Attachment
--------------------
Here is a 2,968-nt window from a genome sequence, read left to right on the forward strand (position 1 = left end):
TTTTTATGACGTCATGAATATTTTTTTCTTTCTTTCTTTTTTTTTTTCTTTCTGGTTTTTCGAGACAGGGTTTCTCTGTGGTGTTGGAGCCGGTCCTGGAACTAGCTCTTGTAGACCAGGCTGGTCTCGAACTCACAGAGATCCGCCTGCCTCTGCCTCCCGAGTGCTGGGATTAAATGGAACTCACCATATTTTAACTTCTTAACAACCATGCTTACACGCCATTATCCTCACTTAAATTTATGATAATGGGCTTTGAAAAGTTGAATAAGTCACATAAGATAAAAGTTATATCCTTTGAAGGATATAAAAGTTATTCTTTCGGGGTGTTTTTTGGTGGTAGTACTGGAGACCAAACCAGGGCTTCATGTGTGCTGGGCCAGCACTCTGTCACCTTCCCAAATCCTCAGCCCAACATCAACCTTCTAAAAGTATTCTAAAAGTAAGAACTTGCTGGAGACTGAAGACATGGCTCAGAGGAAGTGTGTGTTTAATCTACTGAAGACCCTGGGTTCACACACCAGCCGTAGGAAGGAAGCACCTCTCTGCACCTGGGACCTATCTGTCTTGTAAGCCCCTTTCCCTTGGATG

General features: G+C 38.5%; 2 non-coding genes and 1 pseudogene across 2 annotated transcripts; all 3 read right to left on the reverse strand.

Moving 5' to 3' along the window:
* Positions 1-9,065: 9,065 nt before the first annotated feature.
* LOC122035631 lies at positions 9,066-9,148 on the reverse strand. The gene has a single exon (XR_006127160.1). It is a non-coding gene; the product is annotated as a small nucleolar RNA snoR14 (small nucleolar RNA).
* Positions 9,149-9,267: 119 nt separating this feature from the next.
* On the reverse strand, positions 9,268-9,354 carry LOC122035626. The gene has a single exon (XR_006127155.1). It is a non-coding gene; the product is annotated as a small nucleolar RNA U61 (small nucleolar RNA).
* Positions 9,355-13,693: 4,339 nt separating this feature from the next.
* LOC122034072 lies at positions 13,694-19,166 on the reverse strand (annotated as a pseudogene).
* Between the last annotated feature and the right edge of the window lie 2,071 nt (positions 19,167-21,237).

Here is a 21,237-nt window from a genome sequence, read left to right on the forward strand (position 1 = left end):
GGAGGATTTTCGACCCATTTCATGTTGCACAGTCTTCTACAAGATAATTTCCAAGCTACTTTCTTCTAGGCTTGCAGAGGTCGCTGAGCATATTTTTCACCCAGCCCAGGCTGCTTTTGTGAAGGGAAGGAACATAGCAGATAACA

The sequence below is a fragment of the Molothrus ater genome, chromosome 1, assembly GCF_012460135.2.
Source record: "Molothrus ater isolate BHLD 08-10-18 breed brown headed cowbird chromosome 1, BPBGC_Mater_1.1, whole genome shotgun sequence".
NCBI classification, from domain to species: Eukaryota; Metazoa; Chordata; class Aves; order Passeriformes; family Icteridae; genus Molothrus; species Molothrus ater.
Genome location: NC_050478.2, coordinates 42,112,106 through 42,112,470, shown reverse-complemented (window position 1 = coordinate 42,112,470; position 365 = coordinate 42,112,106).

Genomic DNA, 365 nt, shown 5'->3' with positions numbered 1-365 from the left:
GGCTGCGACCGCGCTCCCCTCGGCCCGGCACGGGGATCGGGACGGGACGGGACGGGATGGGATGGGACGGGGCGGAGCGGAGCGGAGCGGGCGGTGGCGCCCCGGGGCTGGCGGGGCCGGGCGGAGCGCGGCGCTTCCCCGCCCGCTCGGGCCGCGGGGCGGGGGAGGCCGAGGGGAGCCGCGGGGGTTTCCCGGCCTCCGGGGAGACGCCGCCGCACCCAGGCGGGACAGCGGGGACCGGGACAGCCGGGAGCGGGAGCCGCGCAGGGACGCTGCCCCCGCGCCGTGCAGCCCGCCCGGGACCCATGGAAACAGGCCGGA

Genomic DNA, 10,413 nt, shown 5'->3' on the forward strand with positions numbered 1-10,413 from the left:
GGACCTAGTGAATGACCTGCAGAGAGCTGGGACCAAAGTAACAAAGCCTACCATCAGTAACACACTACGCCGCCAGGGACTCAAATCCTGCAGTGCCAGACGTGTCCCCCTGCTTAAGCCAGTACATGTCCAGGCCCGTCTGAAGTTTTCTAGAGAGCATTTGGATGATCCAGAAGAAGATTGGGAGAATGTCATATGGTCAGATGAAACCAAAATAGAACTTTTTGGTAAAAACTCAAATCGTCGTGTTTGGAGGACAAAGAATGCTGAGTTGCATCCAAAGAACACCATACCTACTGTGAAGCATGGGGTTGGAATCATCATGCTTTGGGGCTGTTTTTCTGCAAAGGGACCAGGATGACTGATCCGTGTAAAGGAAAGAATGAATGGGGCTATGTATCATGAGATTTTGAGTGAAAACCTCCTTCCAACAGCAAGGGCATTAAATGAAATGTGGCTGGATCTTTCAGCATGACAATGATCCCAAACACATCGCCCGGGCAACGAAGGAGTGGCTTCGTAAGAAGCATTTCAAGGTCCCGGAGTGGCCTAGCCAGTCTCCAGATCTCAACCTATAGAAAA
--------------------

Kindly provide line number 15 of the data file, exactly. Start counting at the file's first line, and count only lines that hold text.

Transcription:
Source record: "Molothrus ater isolate BHLD 08-10-18 breed brown headed cowbird chromosome 1, BPBGC_Mater_1.1, whole genome shotgun sequence".